A: Shortly after graduating at MLML, I collaborated with co-investigators from Moss Landing Marine Laboratories (Gregor Cailliet, Lisa Kerr, Jason Cope), the California Department of Fish and Game (CDFG; Robert Lea, David VenTresca, and Eric Knaggs), and San Francisco State University (Ralph Larson) on a project entitled, “Biological Characteristics of Nearshore Fishes of California.”  I surveyed and reviewed existing literature on the life history characteristics of the nearshore fishes of California included in the Marine Life Management Act, and other vulnerable species.  The literature survey (which included age information, spawning and reproductive status, recruitment information, population and stock genetics, species-habitat associations, and trophic interactions) identified major gaps in the existing knowledge of the life histories of these species, especially those necessary for fisheries managed and regulated by CDFG, the National Marine Fisheries Service, and the Pacific Fisheries Management Council.  During this project, we developed and completed an extensive life history spreadsheet/matrix to consolidate and summarize what is known, and to easily identify gaps for future research.  For more information see the website, While working on the Nearshore Fishes project, I applied for several jobs with the National Marine Fisheries Service and the Monterey Bay National Marine Sanctuary.   I accepted the job at the Sanctuary as a Research Assistant in 2000.

Q:   What do you do now (if different from above)? Please describe your job and the highlights/challenges of your work.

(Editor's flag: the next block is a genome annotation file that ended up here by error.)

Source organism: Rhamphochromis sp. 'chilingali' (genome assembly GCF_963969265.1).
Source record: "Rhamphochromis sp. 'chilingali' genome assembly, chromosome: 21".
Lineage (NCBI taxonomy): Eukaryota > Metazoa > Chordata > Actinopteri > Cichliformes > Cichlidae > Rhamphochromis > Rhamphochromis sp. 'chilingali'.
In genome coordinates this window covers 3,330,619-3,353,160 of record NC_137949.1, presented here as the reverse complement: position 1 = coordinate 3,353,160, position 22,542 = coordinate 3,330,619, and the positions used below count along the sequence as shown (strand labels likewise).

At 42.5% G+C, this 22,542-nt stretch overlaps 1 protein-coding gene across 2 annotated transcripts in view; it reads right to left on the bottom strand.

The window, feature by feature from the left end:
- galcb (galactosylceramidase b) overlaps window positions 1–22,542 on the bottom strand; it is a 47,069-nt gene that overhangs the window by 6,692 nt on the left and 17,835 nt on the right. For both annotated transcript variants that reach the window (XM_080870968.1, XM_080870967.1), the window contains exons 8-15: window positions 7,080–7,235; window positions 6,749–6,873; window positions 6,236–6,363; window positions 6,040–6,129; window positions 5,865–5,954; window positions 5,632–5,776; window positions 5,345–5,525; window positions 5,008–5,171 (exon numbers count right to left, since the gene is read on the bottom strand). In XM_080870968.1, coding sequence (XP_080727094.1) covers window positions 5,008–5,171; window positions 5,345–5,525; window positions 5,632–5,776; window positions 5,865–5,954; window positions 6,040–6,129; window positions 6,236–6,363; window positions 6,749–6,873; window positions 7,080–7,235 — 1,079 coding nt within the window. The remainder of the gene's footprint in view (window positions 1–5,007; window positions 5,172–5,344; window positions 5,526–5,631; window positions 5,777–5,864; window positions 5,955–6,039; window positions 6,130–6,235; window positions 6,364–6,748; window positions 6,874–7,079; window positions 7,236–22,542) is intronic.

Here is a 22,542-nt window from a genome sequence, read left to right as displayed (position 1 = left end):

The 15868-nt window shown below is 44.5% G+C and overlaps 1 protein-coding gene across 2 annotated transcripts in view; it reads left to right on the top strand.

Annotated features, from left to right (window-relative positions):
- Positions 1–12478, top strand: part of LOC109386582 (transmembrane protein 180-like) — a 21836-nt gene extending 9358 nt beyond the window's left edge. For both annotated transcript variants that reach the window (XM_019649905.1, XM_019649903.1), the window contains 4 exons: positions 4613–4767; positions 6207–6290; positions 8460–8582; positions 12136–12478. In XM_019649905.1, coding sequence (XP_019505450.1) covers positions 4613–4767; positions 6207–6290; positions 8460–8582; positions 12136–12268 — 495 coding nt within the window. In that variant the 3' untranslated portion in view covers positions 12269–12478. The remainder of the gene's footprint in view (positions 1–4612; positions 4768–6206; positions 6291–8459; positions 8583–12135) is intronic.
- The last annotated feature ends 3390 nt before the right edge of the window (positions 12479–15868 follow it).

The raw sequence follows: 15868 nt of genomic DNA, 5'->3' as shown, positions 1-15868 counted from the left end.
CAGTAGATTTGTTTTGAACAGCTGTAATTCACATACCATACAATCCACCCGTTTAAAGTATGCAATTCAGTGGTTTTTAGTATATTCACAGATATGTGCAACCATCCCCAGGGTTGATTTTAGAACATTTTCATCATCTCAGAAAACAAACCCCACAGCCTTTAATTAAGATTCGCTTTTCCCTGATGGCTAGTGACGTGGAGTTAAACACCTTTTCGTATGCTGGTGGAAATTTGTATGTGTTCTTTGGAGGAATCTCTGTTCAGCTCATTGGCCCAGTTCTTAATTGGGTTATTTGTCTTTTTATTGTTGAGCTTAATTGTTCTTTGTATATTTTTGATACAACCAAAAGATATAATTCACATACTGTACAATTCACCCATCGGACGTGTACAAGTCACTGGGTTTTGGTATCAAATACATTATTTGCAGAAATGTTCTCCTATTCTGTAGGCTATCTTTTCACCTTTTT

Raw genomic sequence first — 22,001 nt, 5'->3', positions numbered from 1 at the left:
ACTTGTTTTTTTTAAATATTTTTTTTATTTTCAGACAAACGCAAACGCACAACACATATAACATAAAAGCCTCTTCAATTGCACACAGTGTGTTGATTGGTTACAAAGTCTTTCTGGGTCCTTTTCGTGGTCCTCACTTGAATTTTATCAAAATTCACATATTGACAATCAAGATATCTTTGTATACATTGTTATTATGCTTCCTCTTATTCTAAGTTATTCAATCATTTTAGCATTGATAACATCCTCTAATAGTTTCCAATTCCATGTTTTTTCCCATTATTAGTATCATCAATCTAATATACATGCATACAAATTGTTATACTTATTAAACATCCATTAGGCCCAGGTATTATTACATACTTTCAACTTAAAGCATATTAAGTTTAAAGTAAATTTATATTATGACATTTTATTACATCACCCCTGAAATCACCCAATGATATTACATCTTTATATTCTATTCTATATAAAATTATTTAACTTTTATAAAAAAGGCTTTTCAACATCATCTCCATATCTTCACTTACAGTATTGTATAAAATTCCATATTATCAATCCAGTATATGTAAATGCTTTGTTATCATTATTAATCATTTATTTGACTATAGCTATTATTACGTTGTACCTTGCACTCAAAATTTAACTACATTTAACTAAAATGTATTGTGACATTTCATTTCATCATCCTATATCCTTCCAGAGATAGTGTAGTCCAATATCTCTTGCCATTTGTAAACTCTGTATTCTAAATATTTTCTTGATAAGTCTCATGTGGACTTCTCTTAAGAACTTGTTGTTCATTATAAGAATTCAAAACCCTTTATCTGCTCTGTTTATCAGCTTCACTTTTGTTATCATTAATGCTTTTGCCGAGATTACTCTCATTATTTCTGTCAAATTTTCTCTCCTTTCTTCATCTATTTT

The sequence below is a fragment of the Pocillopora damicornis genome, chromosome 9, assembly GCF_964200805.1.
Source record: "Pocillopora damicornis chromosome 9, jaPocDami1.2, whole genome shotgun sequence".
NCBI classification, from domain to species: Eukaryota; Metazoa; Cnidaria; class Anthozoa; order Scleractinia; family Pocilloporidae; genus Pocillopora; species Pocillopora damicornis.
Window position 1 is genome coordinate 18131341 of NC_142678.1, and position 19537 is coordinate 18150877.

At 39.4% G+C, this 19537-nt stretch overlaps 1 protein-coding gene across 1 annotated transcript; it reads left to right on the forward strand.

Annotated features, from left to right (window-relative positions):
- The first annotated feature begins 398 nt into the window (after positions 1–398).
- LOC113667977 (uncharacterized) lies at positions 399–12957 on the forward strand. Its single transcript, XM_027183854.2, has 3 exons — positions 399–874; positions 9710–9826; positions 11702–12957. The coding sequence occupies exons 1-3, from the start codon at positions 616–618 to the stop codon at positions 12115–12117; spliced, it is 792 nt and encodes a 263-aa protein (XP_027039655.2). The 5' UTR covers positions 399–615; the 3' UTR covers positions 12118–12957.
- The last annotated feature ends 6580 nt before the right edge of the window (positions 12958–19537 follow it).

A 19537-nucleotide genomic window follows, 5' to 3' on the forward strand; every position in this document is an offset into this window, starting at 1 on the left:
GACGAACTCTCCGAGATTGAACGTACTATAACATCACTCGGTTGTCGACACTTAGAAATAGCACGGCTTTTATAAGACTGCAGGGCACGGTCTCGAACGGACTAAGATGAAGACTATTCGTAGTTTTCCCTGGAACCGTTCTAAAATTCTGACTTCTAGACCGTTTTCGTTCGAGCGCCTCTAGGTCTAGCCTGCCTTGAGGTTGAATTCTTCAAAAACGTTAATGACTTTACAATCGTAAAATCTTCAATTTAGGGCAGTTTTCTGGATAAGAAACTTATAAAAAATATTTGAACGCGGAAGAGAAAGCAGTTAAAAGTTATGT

A: In my current position as a Research Specialist for the Monterey Bay National Marine Sanctuary (MBNMS), I collect, interpret, and present scientific information obtained during Sanctuary research projects and from the external research community, for Sanctuary staff and the general public.  My work includes designing and participating in field research and monitoring projects, providing science information for policy decisions, evaluating and issuing research permits, preparing reports, and contributing to website design products.  I am involved with various marine research issues including marine reserves, ecological characterization, long-term monitoring, submerged cultural resources, and damage assessment (e.g., ship groundings, oil spills).  I also spend time at sea collecting scientific data and information; several projects utilizing ROVs and submersibles include biological characterization of the Davidson Seamount, monitoring of deep-water fish and invertebrate assemblages off central California, and reconnaissance of the shipwrecks Montebello and USS Macon.  The challenge is interpreting and applying the results for policy decisions.